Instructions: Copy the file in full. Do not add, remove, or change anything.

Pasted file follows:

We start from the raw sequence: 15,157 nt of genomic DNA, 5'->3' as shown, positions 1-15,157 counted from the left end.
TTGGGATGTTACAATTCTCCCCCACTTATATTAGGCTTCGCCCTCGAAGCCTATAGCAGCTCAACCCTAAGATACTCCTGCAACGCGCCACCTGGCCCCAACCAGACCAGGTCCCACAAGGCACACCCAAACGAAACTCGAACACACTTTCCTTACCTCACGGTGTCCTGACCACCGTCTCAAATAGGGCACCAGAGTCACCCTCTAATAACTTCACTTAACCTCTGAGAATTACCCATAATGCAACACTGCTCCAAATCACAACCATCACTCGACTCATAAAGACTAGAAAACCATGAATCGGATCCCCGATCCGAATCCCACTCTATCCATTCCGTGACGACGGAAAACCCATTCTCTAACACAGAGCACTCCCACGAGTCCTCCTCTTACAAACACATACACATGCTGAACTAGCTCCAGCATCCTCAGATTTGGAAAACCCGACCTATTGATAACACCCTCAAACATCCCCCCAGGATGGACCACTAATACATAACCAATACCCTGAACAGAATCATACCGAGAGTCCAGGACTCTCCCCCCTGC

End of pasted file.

We start from the raw sequence: 15,157 nt of genomic DNA, 5'->3' as shown, positions 1-15,157 counted from the left end.
TTGGGATGTTACAATTCTCCCCCACTTATATTAGGCTTCGCCCTCGAAGCCTATAGCAGCTCAACCCTAAGATACTCCTGCAACGCGCCACCTGGCCCCAACCAGACCAGGTCCCACAAGGCACACCCAAACGAAACTCGAACACACTTTCCTTACCTCACGGTGTCCTGACCACCGTCTCAAATAGGGCACCAGAGTCACCCTCTAATAACTTCACTTAACCTCTGAGAATTACCCATAATGCAACACTGCTCCAAATCACAACCATCACTCGACTCATAAAGACTAGAAAACCATGAATCGGATCCCCGATCCGAATCCCACTCTATCCATTCCGTGACGACGGAAAACCCATTCTCTAACACAGAGCACTCCCACGAGTCCTCCTCTTACAAACACATACACATGCTGAACTAGCTCCAGCATCCTCAGATTTGGAAAACCCGACCTATTGATAACACCCTCAAACATCCCCCCAGGATGGACCACTAATACATAACCAATACCCTGAACAGAATCATACCGAGAGTCCAGGACTCTCCCCCCTGC